Words: Athlete Ollie McNulty
Like most of us triathletes, I watched the Escape from Alcatraz Triathlon and decided this was one for the bucket list! It was a few more years before I decided to have a go and entered the lottery. When I got the email to say I had a slot my first reaction was excitement. The second one was “Oh shit how will I get through that swim!!” (if you haven’t heard about it watch here)
The Race. The Escape from Alcatraz is not a standard triathlon. It is unique with a few new challenges I have not experienced anywhere else before. A 2.5 km swim in the cold waters of San Francisco Bay. Jumping in from a ferry off the shore of Alcatraz Island. (This was pretty cool – literally and figuratively! ) 😉 An amazing but tough 32 km cycle with plenty of hills and climbs. Followed by a 12.5km run with again plenty of hills, soft sand and the sand steps – all keep you honest!
Preparation. I live and train in Deniliquin – country New South Wales. We have a 50m pool which only opens between November through to March, so makes swim training over winter very tough. You either have to travel an hour to a near by town, or you can brace The Edward River, which is ok if you like the cold! To make it even more challenging to train for this race, we don’t have hills to speak of to train on. So sitting down with Coach Sarah to map out a plan we had to be creative!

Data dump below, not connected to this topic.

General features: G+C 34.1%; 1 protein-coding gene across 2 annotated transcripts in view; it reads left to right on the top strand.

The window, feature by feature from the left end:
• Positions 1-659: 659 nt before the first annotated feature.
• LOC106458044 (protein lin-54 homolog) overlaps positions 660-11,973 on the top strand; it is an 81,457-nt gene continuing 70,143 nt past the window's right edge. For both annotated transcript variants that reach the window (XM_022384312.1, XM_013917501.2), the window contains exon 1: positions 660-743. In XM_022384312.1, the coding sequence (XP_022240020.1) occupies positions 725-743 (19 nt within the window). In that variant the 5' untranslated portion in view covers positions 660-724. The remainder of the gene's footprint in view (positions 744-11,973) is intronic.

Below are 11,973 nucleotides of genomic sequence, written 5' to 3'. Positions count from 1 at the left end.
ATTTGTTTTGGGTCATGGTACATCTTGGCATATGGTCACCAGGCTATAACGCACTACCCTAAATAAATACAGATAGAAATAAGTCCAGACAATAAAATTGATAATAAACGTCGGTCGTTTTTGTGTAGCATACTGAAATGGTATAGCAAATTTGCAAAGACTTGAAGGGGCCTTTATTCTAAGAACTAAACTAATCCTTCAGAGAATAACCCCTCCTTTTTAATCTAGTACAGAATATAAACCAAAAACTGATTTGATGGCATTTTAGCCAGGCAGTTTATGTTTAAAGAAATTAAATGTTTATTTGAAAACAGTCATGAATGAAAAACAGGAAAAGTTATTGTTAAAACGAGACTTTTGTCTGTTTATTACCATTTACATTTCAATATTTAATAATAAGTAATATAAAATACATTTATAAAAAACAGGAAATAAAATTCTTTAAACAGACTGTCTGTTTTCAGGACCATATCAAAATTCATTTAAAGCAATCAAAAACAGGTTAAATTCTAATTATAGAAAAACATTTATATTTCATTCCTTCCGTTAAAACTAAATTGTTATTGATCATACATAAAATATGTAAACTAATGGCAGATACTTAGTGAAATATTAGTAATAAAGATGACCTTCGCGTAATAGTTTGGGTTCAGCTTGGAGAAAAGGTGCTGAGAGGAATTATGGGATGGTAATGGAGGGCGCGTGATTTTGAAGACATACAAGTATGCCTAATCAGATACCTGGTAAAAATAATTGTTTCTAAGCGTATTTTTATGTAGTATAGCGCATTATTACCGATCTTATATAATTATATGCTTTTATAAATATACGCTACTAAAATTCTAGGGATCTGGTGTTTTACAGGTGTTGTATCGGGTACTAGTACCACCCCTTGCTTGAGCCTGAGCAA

I did the training that I could and braved the 11 C Edward River. ZWIFT is great and I managed to at least pretend I was cycling up hills. I don’t run to much so continued to shuffle around the bush her in Deniliquin. When possible, I travelled to Melbourne to get some additional sessions in. All in all I was proud of my efforts leading into the race. I could have always done more, but with a demanding and high stress job, we simply worked with what we had and did what we could, and I was content with that.
Pre Race. I arrived in San Francisco on the Wednesday before the race. First thing Thursday morning I collected my hire bike and went for a spin to get used to it. I had a good look around the city and again stressed a little (a lot) when I realised how small Alcatraz Island looked – so far away from the shore! And how steep some of the hills were – no amount of zwifting compared to these! (If you know San Francisco you will know what i’m talking about!)
The race and preparation of the race from the event organisers is fantastic. You get weekly updates giving you advice about the race which I found highly valuable. They tell you what to expect and how to help prepare, but coming from Deniliquin it was still a bit of a shock. Registration the day before is well coordinated but dragged a bit as they send you from one tent to the next to get all your information, forms, bags, drop off gear. We had an unusually warm day with a lot of people scrambling for shade and water.